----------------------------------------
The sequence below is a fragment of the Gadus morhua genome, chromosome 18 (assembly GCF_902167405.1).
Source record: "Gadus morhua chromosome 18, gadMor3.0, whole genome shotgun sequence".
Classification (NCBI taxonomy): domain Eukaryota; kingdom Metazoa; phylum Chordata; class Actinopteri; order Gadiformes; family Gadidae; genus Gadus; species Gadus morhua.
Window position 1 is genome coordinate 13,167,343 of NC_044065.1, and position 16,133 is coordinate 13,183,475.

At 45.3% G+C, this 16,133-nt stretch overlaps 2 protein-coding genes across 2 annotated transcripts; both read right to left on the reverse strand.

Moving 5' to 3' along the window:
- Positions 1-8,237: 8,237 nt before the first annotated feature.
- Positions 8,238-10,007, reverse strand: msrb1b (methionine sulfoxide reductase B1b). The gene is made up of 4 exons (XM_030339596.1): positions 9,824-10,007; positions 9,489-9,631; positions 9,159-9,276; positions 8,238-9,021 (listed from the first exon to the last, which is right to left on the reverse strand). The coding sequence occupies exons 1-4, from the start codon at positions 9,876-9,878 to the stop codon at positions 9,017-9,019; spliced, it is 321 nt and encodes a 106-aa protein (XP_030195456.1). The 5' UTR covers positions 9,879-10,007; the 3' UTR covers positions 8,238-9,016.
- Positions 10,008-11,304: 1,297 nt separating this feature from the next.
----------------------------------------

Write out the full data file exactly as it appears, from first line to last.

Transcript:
The sequence below is a fragment of the Gadus morhua genome, chromosome 18 (assembly GCF_902167405.1).
Source record: "Gadus morhua chromosome 18, gadMor3.0, whole genome shotgun sequence".
Classification (NCBI taxonomy): domain Eukaryota; kingdom Metazoa; phylum Chordata; class Actinopteri; order Gadiformes; family Gadidae; genus Gadus; species Gadus morhua.
Window position 1 is genome coordinate 13,167,343 of NC_044065.1, and position 16,133 is coordinate 13,183,475.

At 45.3% G+C, this 16,133-nt stretch overlaps 2 protein-coding genes across 2 annotated transcripts; both read right to left on the reverse strand.

Moving 5' to 3' along the window:
- Positions 1-8,237: 8,237 nt before the first annotated feature.
- Positions 8,238-10,007, reverse strand: msrb1b (methionine sulfoxide reductase B1b). The gene is made up of 4 exons (XM_030339596.1): positions 9,824-10,007; positions 9,489-9,631; positions 9,159-9,276; positions 8,238-9,021 (listed from the first exon to the last, which is right to left on the reverse strand). The coding sequence occupies exons 1-4, from the start codon at positions 9,876-9,878 to the stop codon at positions 9,017-9,019; spliced, it is 321 nt and encodes a 106-aa protein (XP_030195456.1). The 5' UTR covers positions 9,879-10,007; the 3' UTR covers positions 8,238-9,016.
- Positions 10,008-11,304: 1,297 nt separating this feature from the next.